Monday, December 8, 2014

Absolve Maximizers of Solely Absolutes

Consumer psychologists distinguish between “maximizers,” who want to choose the best possible alternative, and “satisficers,” who are pleased to settle for what’s good enough. Wise retailers also make this distinction, since it determines how to make the sale. Moreover, wise retailers realize the distinction isn’t always straightforward. Maximizers are usually willing to pay more money than satisficers and to spend more time deciding. But some maximizers are bargain hunters, searching for a deal on the very best. Other maximizers are happy to pay top dollar if they can depend on a trusted salesperson to quickly point them toward perfection.
     Researchers at Virginia Tech and University of Michigan showed that another complication arises from how maximizers define “the very best.” One group of shoppers were asked to express their degree of preference for an item rated 60 on a 100-point scale when all the available alternatives are rated at no higher than 50. For another group of shoppers, the focus item was rated at 80 and the alternatives topped out at a rating of 95.
     It might seem that the maximizers in the “80 versus 95” group would express a stronger preference for their focus item than did the maximizers in the “60 versus 50” group. But it turned out the other way around. Maximizers pay attention to relative ratings in addition to absolute ratings.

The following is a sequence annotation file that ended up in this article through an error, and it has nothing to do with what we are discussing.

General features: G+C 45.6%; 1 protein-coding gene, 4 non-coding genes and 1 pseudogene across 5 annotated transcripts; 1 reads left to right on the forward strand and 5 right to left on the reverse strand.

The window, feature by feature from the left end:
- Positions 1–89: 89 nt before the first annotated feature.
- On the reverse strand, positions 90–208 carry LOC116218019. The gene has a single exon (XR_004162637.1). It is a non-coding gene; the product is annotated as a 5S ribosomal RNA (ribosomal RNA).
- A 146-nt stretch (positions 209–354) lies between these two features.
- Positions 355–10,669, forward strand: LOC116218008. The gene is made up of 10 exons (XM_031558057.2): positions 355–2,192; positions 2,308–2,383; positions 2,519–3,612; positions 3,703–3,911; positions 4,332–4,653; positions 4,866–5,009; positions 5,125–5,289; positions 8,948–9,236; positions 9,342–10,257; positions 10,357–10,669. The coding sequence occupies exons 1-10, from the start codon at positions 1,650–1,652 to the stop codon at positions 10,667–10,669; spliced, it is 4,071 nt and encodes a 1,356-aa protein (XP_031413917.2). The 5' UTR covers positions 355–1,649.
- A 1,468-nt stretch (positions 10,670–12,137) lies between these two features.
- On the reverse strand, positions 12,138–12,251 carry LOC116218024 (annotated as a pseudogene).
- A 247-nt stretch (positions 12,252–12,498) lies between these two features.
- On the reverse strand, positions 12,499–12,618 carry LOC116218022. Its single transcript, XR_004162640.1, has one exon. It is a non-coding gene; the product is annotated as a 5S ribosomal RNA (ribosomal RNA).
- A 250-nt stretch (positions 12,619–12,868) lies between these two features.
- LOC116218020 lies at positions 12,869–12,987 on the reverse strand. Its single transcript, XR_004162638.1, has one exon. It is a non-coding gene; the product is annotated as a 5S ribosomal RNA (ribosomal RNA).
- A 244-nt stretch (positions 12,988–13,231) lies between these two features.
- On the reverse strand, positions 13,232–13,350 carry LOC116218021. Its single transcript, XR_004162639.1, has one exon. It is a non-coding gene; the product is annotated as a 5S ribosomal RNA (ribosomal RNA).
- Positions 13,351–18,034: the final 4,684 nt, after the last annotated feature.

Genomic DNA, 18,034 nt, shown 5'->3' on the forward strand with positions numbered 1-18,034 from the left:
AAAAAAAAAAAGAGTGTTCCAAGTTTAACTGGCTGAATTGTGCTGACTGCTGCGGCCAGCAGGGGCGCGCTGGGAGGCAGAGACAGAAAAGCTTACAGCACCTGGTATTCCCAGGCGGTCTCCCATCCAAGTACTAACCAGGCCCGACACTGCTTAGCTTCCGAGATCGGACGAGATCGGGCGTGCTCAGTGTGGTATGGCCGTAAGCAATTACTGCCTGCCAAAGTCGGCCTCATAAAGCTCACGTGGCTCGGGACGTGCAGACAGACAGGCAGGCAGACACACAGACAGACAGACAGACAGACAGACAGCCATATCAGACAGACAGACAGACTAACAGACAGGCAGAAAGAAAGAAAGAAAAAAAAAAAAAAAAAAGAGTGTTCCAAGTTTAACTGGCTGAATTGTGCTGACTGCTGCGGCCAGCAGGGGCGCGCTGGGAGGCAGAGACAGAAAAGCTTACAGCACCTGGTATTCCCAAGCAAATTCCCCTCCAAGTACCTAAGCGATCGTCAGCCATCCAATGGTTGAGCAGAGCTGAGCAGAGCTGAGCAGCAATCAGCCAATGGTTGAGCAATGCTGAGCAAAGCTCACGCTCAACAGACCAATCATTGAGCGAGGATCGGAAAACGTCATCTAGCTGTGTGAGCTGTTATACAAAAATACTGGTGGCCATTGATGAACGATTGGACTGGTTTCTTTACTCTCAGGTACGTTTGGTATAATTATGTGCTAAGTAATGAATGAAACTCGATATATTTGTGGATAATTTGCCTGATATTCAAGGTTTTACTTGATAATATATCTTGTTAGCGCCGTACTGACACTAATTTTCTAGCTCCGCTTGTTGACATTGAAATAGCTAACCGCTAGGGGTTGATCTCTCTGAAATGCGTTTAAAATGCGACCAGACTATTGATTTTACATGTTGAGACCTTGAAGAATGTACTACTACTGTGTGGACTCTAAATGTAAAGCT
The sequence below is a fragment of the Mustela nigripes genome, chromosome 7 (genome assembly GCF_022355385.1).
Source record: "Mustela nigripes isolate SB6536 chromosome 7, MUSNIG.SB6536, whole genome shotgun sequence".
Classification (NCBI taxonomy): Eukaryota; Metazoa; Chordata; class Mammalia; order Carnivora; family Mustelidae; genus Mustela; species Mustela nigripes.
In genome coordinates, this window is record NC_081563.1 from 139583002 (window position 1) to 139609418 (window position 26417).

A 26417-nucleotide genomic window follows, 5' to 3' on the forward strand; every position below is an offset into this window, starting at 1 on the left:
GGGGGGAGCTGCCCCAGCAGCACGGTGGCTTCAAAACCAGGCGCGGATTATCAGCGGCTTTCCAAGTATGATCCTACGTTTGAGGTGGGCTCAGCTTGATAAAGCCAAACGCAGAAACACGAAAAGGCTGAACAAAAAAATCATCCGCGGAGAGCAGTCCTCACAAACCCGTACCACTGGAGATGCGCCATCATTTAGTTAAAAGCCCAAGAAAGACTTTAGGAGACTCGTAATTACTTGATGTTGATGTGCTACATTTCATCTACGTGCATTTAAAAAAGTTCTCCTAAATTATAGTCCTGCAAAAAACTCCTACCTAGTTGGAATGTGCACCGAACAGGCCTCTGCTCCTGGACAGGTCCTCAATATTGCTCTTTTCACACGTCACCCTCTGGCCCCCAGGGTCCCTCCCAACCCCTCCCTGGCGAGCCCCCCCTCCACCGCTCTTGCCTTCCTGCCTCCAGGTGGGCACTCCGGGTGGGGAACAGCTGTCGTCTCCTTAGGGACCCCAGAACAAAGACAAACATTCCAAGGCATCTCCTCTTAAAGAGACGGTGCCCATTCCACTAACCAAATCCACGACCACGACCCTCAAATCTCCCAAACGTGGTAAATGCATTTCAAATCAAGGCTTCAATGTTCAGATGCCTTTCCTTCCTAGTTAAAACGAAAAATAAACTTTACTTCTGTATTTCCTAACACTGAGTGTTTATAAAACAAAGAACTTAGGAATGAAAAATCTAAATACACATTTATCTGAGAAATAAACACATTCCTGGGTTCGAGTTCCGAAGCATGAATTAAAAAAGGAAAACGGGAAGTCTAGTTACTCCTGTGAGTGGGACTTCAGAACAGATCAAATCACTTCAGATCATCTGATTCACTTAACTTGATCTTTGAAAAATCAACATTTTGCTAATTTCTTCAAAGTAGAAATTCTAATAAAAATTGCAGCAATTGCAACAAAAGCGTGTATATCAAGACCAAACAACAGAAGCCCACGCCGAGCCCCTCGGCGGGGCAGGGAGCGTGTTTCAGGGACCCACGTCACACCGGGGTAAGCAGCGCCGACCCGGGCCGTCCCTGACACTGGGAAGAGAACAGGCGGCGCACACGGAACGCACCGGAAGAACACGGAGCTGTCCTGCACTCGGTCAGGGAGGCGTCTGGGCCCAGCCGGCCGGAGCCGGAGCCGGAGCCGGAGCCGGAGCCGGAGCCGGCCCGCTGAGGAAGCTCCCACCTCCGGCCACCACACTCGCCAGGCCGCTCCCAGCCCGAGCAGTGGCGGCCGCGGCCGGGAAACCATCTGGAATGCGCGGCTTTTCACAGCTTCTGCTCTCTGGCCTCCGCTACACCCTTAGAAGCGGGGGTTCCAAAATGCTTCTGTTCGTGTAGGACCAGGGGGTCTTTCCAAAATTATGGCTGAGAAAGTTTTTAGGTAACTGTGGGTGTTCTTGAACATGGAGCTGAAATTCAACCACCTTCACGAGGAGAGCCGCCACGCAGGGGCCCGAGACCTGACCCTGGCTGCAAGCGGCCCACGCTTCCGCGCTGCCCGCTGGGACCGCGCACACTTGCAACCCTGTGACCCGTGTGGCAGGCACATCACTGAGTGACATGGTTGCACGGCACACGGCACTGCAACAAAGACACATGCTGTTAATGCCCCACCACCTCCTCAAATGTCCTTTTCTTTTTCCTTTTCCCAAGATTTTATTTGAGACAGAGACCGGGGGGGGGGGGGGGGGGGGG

Maximizers are perfectionist shoppers, and perfectionist shoppers are a nuisance for retailers. They can consume an abundance of your time to conclude a sale and then might return an item or resist paying for a service because their unrealistic expectations were not fulfilled.
     There’s a large genetic component in perfectionism. A person’s environment—the strictness of a parent’s standards, the reactions of bosses to errors on the job—shape the personality trait. But a larger determination comes from what you’re born with. When considering a purchase, people will gather information until they reach a point where the effort to gather more information isn’t worth it to them because of the weight of evidence they’ve already gathered. For maximizers, this balance point is substantially higher than it is for satisficers. When you’re selling to a family of maximizers, be ready to keep feeding more information and to host a series of visits to the store.
     Because of the genetic component, perfectionism is challenging to change. Work around perfectionism by how you present comparison choices to maximizers.

For your profitability: Sell Well: What Really Moves Your Shoppers 

Click below for more: 
Perfect Your Salesmanship for Perfectionists 
Attend to Genetic Influences in Selling 
De-Stress from the Distress of Perfectionism

No comments:

Post a Comment